If you’re one of the millions of those in the middle class who can’t shake the feeling that you’re somehow getting left behind, you’re not alone. We’ve been hearing ad nauseum from both sides of the political spectrum that the economy is seeing a tremendous recovery thanks to the policies of the current democratic White House or that things are crumbling beneath our feet, never to be rebuilt. Of course, that depends on what media sources you choose to digest, but it certainly is a mixed bag. Another common narrative is that the middle class is dying, rapidly growing levels of inequality are polarizing America to the point where the country will be unrecognizable from an economic standpoint in a number of years.
That one actually has some merit to it, although it might be a bit hyperbolic.
But the fact that rampant inequality has taken America hostage is not an idea that is lost on the majority of U.S. citizens. As the economy has seen recovery over the past six years following the devastating financial crisis and subsequent recession, most people have had to sit back and watch almost all of the spoils go to the top few percent. For the rich, stock prices have gone up and executive compensation continues to skyrocket, all giving a nice feeling of confidence in the future of the American economy.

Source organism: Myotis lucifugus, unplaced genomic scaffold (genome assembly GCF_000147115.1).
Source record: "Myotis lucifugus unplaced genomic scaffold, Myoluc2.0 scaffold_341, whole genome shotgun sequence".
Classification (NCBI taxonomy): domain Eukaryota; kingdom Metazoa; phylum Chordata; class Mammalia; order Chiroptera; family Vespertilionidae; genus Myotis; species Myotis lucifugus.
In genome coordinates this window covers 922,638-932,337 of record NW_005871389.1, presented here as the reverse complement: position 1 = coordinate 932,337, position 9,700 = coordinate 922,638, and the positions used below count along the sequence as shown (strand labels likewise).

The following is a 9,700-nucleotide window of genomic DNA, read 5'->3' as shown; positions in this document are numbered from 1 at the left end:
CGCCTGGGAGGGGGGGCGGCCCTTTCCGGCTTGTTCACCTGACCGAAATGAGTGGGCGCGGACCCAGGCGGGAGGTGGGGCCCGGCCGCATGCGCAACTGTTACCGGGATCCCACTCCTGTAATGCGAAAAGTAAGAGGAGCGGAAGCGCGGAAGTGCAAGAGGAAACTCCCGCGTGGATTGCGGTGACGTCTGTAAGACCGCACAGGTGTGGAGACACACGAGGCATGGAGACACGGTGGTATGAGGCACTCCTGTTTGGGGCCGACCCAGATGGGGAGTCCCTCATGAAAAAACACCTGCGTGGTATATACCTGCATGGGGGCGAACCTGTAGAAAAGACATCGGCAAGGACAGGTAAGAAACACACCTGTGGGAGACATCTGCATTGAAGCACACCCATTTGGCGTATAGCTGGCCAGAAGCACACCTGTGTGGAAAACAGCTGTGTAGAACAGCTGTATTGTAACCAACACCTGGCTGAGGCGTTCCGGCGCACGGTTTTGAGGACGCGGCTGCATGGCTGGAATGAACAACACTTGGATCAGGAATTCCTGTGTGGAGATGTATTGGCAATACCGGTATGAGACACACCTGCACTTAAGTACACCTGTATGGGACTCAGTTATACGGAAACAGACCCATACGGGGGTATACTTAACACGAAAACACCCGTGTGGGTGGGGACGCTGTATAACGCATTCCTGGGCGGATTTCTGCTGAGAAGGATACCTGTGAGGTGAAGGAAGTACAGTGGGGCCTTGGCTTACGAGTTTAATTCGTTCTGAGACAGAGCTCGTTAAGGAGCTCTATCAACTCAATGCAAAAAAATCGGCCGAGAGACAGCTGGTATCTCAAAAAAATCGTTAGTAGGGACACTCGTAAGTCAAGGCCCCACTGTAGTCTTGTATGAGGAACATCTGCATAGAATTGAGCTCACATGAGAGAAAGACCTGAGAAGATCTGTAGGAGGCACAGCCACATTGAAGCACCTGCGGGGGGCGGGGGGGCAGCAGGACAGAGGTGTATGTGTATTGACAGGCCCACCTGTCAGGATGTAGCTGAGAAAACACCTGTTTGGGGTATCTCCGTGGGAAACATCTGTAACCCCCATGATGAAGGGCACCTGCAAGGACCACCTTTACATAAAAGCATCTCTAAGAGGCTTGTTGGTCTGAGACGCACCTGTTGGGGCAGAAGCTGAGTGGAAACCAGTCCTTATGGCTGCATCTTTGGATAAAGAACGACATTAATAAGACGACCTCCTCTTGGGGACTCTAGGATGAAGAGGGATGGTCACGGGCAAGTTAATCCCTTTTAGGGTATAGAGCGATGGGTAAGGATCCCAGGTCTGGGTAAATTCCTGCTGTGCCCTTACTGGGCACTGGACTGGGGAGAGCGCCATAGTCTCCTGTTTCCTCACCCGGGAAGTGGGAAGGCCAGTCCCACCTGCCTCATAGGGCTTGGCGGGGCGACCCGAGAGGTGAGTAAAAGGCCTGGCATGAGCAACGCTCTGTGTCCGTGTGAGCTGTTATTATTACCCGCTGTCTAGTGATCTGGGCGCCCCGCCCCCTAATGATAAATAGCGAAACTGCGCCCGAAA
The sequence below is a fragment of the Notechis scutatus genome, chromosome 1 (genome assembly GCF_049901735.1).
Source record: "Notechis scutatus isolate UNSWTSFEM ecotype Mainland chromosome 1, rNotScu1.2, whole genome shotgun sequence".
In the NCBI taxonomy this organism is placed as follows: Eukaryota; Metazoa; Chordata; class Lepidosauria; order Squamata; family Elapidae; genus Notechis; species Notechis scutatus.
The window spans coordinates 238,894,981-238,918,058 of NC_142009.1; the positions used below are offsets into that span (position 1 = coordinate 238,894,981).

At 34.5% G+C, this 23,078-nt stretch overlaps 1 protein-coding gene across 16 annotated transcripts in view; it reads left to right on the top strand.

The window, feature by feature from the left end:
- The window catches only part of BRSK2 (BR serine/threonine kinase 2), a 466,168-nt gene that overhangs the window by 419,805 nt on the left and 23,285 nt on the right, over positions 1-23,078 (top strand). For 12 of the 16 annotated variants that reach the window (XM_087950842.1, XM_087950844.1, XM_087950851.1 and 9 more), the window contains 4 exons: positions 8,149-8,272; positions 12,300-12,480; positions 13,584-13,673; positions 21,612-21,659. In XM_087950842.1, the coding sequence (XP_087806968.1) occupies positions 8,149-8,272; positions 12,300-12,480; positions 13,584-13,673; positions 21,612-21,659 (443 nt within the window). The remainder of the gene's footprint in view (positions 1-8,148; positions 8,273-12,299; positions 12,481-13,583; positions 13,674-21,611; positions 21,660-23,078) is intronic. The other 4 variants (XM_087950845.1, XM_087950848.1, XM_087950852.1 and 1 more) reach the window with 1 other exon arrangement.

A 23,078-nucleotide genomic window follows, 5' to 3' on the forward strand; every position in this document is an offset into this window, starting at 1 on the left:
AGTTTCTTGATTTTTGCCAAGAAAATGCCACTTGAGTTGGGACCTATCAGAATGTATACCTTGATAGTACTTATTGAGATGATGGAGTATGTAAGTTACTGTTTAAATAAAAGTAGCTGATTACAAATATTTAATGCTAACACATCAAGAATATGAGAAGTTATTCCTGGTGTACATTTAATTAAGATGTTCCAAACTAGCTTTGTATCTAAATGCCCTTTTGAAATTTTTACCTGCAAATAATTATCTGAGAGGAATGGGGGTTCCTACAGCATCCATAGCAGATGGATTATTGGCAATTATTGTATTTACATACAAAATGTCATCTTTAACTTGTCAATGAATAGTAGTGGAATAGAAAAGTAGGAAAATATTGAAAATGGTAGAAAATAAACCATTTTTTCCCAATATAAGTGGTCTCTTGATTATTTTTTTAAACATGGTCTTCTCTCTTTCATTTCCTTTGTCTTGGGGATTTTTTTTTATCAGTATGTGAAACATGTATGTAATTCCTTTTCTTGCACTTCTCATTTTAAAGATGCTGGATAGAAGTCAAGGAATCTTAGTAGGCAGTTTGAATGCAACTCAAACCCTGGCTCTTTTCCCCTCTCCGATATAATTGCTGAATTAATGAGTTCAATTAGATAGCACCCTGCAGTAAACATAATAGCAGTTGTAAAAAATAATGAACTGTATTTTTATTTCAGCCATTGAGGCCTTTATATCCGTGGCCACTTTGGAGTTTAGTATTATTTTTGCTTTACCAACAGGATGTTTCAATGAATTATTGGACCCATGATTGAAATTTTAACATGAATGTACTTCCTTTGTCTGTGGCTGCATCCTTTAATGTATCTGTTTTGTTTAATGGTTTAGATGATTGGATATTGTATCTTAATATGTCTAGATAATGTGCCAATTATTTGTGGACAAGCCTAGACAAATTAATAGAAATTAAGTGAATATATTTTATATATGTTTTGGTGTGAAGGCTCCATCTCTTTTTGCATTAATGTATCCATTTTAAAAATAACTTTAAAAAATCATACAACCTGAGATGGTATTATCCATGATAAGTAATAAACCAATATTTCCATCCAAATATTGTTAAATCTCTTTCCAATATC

But for everybody else, a still-suffering housing market, stagnating wages, and rising debts are still heavy burdens on the middle and lower classes.
In fact, according to The Washington Post, the middle class is no better off than it was twenty years ago. Somehow, actually, it’s 20 percent poorer.